Mrs. Berch didn't mix with Mom and the other women. She only got talkative alone in the back yard. At least that I saw. But she didn't use a normal grownup voice. She sounded like a little kid stuck inside a grown-up body. When her husband and kids showed up, you would think she was deaf and dumb. She didn't even try to speak. She just stared and looked as scared as a rabbit cornered by a fox.
Seems meanness came packed with the boxes and furniture when the Berch family moved into the house last winter. The three boys fought like they were getting into the last lifeboat with only one space left, and the other two would drown, or maybe should. When Mr. Berch hollered at his wife I would not have been surprised if he pulled off a branch and switched her. Never saw it, but wondered why I never saw bruises. My face got red, even though he never gave me a second glance. I could hear his gunshot command from any spot in our huge yard. He looked like a tank made of pale skin, immense. Mrs. Berch hunched her shoulders, as if she could evaporate into the air.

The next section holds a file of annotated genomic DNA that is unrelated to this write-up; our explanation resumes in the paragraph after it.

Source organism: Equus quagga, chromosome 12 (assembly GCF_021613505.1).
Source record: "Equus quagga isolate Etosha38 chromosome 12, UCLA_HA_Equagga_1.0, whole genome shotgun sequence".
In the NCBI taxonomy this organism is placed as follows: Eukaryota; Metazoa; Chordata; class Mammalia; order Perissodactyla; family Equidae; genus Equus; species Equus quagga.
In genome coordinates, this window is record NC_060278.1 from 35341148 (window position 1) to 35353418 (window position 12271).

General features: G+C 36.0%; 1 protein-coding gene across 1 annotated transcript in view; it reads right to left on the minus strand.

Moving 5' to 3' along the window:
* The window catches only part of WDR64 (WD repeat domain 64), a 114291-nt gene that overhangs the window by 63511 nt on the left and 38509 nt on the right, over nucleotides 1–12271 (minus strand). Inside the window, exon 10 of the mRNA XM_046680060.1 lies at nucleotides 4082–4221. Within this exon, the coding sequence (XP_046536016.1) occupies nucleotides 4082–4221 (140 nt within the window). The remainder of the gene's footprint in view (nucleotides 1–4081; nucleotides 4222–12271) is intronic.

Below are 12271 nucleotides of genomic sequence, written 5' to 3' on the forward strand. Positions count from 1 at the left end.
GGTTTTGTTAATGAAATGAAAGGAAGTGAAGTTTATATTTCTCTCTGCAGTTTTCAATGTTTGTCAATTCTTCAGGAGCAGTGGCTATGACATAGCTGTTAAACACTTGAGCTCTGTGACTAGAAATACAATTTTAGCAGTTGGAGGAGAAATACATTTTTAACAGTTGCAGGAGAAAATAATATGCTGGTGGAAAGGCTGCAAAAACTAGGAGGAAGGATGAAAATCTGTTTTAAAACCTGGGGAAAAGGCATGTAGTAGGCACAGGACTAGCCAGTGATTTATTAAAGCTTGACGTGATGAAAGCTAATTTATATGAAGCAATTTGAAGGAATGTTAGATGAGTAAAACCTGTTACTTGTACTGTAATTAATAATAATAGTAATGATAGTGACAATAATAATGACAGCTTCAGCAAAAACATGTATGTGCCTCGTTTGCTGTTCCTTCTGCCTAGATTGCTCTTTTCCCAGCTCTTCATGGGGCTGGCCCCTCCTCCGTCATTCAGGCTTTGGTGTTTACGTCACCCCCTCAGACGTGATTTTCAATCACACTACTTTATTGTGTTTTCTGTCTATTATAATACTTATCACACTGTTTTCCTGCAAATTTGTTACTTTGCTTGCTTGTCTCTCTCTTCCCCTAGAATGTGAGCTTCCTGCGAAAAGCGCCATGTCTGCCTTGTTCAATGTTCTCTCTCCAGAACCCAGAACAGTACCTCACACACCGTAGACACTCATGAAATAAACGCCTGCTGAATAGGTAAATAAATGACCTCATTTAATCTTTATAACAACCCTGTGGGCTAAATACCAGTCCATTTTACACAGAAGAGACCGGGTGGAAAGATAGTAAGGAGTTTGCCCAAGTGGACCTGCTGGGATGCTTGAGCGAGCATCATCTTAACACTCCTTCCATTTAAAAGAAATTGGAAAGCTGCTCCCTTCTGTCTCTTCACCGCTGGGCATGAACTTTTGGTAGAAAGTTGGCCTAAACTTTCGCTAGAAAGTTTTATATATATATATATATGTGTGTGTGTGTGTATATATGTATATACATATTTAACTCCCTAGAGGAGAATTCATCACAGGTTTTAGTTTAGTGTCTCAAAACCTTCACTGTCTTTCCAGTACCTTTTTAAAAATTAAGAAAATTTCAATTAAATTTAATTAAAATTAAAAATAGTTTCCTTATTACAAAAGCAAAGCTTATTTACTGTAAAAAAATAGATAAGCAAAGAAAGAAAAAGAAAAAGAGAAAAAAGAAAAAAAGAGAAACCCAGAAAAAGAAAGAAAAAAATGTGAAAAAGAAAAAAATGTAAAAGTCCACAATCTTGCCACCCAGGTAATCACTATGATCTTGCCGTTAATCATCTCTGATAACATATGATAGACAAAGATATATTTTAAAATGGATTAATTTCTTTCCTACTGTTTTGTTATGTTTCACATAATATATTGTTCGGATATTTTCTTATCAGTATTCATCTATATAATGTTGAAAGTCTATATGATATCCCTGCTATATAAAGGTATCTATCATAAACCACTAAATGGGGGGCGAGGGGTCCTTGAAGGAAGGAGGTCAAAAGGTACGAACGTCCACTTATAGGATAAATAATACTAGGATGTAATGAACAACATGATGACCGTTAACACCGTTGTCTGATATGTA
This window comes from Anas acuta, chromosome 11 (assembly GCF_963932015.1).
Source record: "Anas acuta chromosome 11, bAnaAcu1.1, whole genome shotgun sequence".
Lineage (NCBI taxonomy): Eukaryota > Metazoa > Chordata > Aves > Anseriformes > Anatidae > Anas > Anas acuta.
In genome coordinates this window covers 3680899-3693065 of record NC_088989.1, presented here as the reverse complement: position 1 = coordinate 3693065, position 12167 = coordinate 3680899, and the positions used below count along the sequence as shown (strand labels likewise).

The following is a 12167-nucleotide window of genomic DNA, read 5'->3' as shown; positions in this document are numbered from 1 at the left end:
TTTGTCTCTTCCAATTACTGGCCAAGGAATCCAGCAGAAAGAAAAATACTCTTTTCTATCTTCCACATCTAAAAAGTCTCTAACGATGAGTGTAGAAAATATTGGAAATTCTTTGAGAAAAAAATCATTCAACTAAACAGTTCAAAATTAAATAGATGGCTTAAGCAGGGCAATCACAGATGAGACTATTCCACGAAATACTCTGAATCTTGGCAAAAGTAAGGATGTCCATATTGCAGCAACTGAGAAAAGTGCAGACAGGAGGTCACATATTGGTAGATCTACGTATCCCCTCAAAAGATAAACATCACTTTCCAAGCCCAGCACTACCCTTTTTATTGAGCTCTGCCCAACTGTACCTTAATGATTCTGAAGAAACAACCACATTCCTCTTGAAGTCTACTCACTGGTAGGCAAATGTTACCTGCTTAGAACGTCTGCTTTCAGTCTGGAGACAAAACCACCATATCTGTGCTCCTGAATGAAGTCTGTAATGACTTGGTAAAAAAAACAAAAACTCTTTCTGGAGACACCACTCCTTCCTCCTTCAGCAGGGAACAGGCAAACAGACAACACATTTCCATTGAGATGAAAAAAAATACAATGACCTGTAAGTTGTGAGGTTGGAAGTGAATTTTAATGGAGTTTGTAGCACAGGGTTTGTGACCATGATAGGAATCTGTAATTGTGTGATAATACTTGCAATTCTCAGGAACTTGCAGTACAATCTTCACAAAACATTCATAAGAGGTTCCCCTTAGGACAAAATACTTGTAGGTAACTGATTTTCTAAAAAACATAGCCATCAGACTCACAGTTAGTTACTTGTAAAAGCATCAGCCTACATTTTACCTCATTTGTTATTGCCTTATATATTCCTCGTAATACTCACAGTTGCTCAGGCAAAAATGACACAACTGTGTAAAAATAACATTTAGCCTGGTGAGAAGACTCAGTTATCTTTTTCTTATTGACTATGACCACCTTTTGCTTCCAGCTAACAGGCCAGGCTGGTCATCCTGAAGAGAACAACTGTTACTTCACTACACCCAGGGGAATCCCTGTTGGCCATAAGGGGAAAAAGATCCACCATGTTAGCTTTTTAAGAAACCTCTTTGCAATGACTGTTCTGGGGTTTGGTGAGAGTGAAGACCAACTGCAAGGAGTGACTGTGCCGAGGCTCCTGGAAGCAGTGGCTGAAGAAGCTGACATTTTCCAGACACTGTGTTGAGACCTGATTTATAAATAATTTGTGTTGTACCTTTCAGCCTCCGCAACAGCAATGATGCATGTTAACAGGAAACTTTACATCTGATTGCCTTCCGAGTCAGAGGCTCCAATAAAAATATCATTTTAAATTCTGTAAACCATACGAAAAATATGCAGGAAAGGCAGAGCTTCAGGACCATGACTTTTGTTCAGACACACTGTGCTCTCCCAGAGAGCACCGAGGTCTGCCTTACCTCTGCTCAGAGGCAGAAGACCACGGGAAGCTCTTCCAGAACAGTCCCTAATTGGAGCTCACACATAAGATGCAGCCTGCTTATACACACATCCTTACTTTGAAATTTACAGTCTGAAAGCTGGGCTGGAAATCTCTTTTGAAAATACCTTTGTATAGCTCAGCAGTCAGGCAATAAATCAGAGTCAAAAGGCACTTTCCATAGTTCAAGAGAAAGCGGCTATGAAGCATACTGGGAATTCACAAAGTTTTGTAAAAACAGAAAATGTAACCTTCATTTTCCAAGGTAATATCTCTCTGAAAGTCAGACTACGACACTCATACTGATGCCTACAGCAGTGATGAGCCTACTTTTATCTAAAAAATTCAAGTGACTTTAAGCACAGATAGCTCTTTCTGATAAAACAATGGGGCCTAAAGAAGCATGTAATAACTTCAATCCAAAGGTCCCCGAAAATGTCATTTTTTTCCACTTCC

Mrs. Berch reminded me of an autumn sapling, with uncombed red hair that stuck out, sort of leaf-life, with a twig-skinny torso and dry-kindling legs. Mr. Berch reminded me of a wood cutter, one who didn't need an ax. He could cut her down without it, gnawed around her edges with his sharp tongue. Her insides were already hollowed out. Least that's what I figured later.
She had all kinds of conversations with nobody. She waved her arms, wagged her finger, even cried. Never acted like she saw me. I kept busy digging weeds, getting to the roots; they come right back if you don't.
Sometimes she sang off-key chants. Peculiar. I heard from the grown-ups that she had a fourth baby just before they moved next door. He didn't live long. Mysterious. I figure that's why Mrs. Berch acted so strange. From gosh-awful grief. Maybe she sang some bizarre lullaby because of it.